Asimov is now possibly most well known for coming up with the ‘three laws of robotics’: that a robot may not injure a human being or, through inaction, allow a human being to come to harm; that a robot must obey the orders given to it by human beings, except where such orders would conflict with the First Law; and  that a robot must protect its own existence as long as such protection does not conflict with the other laws.  These are vital here, as they are in several of his other books: there are loopholes, loopholes which lead to murder…

The Naked Sun is set in the ‘Outer Worlds’. Earth is overpopulated, heavily polluted, with its crowds of inhabitants living in vast, teeming underground cities, fearing the outside to the point of agoraphobia. The colonised planets, on the other hand, are underpopulated and have no desire to be ‘contaminated’ (literally and metaphorically) by contact with Earth. They have the upper hand, and don’t need vast numbers of people because the work is done by vast numbers of robots (on Earth, robots are viewed with deep distrust).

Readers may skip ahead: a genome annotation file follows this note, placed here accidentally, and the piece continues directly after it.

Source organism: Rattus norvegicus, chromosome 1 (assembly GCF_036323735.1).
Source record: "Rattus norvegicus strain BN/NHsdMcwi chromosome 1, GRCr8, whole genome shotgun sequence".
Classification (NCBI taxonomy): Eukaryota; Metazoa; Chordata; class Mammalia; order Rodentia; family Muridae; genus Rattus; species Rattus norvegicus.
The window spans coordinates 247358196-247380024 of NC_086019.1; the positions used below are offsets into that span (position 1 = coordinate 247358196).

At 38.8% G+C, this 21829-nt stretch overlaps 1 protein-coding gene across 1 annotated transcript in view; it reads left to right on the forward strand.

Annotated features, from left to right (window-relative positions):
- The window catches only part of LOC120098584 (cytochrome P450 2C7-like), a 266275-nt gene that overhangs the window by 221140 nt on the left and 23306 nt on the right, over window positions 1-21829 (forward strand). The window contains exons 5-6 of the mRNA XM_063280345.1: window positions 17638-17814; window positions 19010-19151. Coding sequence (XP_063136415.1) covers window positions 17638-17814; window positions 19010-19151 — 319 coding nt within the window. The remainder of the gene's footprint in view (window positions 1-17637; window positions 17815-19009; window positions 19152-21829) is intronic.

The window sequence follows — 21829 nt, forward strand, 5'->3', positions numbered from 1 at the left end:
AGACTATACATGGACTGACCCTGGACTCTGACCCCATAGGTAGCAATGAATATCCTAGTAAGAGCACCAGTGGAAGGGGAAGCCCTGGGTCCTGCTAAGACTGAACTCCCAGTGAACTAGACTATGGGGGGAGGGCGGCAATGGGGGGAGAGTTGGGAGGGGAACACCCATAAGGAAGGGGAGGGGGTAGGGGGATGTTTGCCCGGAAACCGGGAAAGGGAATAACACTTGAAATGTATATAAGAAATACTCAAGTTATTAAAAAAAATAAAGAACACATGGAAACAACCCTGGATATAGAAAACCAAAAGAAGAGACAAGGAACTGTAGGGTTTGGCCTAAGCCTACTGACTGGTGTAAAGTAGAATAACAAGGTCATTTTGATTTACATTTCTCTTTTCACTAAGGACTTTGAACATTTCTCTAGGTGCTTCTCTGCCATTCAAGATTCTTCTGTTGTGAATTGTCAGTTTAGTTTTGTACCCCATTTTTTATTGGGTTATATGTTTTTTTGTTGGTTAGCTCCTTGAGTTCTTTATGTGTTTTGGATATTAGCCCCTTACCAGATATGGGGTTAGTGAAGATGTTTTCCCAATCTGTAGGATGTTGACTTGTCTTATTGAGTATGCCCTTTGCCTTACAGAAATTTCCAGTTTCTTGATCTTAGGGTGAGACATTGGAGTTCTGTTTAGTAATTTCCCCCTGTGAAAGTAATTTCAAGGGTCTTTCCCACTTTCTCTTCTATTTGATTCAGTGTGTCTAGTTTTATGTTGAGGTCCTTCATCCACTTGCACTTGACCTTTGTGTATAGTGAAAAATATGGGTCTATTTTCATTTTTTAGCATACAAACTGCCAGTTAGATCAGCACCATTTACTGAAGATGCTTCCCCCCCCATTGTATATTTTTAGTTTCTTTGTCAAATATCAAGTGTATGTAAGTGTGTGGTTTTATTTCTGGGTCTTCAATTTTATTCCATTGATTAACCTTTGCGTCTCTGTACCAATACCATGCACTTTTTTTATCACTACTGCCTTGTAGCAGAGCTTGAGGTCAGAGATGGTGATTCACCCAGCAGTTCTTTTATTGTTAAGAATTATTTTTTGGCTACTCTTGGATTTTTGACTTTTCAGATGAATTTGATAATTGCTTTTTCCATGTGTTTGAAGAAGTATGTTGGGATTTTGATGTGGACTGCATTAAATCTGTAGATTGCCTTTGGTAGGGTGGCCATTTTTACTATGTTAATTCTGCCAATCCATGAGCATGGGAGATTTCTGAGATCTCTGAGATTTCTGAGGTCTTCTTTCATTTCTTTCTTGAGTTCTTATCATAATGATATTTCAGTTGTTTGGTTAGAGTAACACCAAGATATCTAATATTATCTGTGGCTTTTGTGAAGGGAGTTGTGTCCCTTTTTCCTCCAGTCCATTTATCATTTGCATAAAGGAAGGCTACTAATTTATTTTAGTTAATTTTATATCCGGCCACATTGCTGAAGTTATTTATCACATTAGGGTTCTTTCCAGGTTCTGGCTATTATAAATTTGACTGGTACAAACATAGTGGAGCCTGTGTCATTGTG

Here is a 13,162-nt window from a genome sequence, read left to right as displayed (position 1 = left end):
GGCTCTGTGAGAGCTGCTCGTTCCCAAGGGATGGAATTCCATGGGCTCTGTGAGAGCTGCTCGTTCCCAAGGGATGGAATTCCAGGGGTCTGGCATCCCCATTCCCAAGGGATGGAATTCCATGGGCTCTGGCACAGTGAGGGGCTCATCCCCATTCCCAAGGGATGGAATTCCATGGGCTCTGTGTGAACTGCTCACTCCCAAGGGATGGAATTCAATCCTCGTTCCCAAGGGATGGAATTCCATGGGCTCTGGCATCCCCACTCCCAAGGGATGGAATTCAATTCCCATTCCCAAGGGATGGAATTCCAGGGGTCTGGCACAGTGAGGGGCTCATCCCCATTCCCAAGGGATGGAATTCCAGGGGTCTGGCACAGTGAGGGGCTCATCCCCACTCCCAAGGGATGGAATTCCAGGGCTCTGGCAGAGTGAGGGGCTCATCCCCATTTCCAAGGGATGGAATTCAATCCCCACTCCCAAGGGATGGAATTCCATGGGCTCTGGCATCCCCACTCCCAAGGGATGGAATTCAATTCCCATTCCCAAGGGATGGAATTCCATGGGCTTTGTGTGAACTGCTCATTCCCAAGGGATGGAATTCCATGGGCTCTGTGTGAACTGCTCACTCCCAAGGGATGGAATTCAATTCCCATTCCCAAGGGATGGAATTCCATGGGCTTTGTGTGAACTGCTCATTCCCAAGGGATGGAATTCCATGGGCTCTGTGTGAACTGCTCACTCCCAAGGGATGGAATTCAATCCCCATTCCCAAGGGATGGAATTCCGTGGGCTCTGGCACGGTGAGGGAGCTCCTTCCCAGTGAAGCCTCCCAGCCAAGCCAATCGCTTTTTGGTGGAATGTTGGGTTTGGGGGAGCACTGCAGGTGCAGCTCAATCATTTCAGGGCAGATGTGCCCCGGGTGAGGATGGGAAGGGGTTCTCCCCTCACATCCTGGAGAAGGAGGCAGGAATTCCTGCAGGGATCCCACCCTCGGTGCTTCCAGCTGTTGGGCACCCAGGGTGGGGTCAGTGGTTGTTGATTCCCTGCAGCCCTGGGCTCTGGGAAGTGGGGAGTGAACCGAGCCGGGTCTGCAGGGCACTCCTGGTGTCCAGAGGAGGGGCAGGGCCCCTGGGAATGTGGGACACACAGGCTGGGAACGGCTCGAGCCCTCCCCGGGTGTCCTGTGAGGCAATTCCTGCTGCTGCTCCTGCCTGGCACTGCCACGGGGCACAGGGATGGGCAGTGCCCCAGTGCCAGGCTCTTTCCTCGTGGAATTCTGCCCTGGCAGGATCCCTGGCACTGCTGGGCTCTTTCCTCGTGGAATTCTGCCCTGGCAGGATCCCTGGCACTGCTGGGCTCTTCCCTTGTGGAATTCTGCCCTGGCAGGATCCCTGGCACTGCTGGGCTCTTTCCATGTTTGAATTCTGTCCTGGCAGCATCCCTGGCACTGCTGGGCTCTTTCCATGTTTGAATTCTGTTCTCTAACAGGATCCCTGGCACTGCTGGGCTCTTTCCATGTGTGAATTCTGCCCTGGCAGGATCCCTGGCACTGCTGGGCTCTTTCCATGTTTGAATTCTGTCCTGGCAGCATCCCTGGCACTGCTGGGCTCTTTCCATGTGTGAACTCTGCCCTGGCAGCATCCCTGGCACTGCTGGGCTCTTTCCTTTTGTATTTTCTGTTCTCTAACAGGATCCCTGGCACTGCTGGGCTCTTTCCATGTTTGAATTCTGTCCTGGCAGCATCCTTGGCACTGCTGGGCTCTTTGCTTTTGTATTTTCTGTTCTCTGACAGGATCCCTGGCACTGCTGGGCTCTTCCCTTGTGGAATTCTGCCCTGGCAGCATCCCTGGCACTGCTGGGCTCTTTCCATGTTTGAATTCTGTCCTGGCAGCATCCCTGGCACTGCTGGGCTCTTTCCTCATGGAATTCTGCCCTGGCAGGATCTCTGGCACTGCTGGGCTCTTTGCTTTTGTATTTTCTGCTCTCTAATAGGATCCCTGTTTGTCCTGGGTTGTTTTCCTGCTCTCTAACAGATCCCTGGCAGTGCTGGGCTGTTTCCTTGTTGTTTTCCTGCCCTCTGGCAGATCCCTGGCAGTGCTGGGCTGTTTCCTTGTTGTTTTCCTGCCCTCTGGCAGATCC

The situation is at its most extreme on Solaria. Here people have very little contact with each other, to such an extent that being in someone’s actual presence can make people physically ill. They ‘view’ each other: a foretaste of Skype, only rather more sophisticated (The Naked Sun was written in 1958). But now they need help from the outside because someone has been killed. And so Bailey, an agoraphobic Earth detective, with previous experience of working alongside the ‘Spacers’, finds himself on another planet trying to work out how someone could be bludgeoned to death in a world where the merest degree of physical contact is next-to impossible.